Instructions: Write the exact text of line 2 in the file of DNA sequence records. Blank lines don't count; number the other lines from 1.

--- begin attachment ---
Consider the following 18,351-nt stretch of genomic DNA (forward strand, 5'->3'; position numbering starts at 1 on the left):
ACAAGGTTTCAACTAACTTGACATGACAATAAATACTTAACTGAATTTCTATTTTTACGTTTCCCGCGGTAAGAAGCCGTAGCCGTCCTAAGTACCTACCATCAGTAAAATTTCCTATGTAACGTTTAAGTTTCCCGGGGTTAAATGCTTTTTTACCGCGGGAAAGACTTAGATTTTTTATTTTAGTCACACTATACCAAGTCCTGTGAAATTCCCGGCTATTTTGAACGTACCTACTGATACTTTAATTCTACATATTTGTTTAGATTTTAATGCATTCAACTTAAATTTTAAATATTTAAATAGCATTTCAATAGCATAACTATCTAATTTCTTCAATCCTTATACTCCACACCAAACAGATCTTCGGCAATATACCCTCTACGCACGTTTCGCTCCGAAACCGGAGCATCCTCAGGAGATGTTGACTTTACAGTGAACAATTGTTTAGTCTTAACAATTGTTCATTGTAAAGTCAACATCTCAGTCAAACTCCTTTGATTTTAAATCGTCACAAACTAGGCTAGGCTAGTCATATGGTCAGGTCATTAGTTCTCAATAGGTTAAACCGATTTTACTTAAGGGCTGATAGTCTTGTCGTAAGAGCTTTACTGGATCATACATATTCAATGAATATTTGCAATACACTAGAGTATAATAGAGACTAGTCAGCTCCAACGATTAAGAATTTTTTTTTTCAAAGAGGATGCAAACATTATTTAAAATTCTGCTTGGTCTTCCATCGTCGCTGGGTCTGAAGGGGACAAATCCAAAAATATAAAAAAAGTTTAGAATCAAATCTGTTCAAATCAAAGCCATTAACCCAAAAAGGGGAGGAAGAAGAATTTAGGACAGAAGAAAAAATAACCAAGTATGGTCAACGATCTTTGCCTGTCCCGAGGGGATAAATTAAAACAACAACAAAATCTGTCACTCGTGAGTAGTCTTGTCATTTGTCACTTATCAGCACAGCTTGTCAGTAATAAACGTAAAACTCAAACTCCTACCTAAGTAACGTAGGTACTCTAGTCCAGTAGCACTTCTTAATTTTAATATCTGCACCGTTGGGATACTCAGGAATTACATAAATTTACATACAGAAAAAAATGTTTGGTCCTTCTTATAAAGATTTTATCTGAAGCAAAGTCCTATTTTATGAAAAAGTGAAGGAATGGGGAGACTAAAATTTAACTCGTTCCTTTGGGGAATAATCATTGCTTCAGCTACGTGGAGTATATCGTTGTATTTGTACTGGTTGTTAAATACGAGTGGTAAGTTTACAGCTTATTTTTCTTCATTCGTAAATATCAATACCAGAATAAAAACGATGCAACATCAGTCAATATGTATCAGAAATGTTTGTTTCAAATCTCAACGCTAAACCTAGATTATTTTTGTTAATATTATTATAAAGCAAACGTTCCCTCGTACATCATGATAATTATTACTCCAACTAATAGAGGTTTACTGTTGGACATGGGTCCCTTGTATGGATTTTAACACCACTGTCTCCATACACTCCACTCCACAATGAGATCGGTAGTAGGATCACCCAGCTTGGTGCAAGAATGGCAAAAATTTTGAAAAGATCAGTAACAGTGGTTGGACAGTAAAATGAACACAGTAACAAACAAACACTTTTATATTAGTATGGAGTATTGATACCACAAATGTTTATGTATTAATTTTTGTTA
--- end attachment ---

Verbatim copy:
ACAAGGTTTCAACTAACTTGACATGACAATAAATACTTAACTGAATTTCTATTTTTACGTTTCCCGCGGTAAGAAGCCGTAGCCGTCCTAAGTACCTACCATCAGTAAAATTTCCTATGTAACGTTTAAGTTTCCCGGGGTTAAATGCTTTTTTACCGCGGGAAAGACTTAGATTTTTTATTTTAGTCACACTATACCAAGTCCTGTGAAATTCCCGGCTATTTTGAACGTACCTACTGATACTTTAATTCTACATATTTGTTTAGATTTTAATGCATTCAACTTAAATTTTAAATATTTAAATAGCATTTCAATAGCATAACTATCTAATTTCTTCAATCCTTATACTCCACACCAAACAGATCTTCGGCAATATACCCTCTACGCACGTTTCGCTCCGAAACCGGAGCATCCTCAGGAGATGTTGACTTTACAGTGAACAATTGTTTAGTCTTAACAATTGTTCATTGTAAAGTCAACATCTCAGTCAAACTCCTTTGATTTTAAATCGTCACAAACTAGGCTAGGCTAGTCATATGGTCAGGTCATTAGTTCTCAATAGGTTAAACCGATTTTACTTAAGGGCTGATAGTCTTGTCGTAAGAGCTTTACTGGATCATACATATTCAATGAATATTTGCAATACACTAGAGTATAATAGAGACTAGTCAGCTCCAACGATTAAGAATTTTTTTTTTCAAAGAGGATGCAAACATTATTTAAAATTCTGCTTGGTCTTCCATCGTCGCTGGGTCTGAAGGGGACAAATCCAAAAATATAAAAAAAGTTTAGAATCAAATCTGTTCAAATCAAAGCCATTAACCCAAAAAGGGGAGGAAGAAGAATTTAGGACAGAAGAAAAAATAACCAAGTATGGTCAACGATCTTTGCCTGTCCCGAGGGGATAAATTAAAACAACAACAAAATCTGTCACTCGTGAGTAGTCTTGTCATTTGTCACTTATCAGCACAGCTTGTCAGTAATAAACGTAAAACTCAAACTCCTACCTAAGTAACGTAGGTACTCTAGTCCAGTAGCACTTCTTAATTTTAATATCTGCACCGTTGGGATACTCAGGAATTACATAAATTTACATACAGAAAAAAATGTTTGGTCCTTCTTATAAAGATTTTATCTGAAGCAAAGTCCTATTTTATGAAAAAGTGAAGGAATGGGGAGACTAAAATTTAACTCGTTCCTTTGGGGAATAATCATTGCTTCAGCTACGTGGAGTATATCGTTGTATTTGTACTGGTTGTTAAATACGAGTGGTAAGTTTACAGCTTATTTTTCTTCATTCGTAAATATCAATACCAGAATAAAAACGATGCAACATCAGTCAATATGTATCAGAAATGTTTGTTTCAAATCTCAACGCTAAACCTAGATTATTTTTGTTAATATTATTATAAAGCAAACGTTCCCTCGTACATCATGATAATTATTACTCCAACTAATAGAGGTTTACTGTTGGACATGGGTCCCTTGTATGGATTTTAACACCACTGTCTCCATACACTCCACTCCACAATGAGATCGGTAGTAGGATCACCCAGCTTGGTGCAAGAATGGCAAAAATTTTGAAAAGATCAGTAACAGTGGTTGGACAGTAAAATGAACACAGTAACAAACAAACACTTTTATATTAGTATGGAGTATTGATACCACAAATGTTTATGTATTAATTTTTGTTA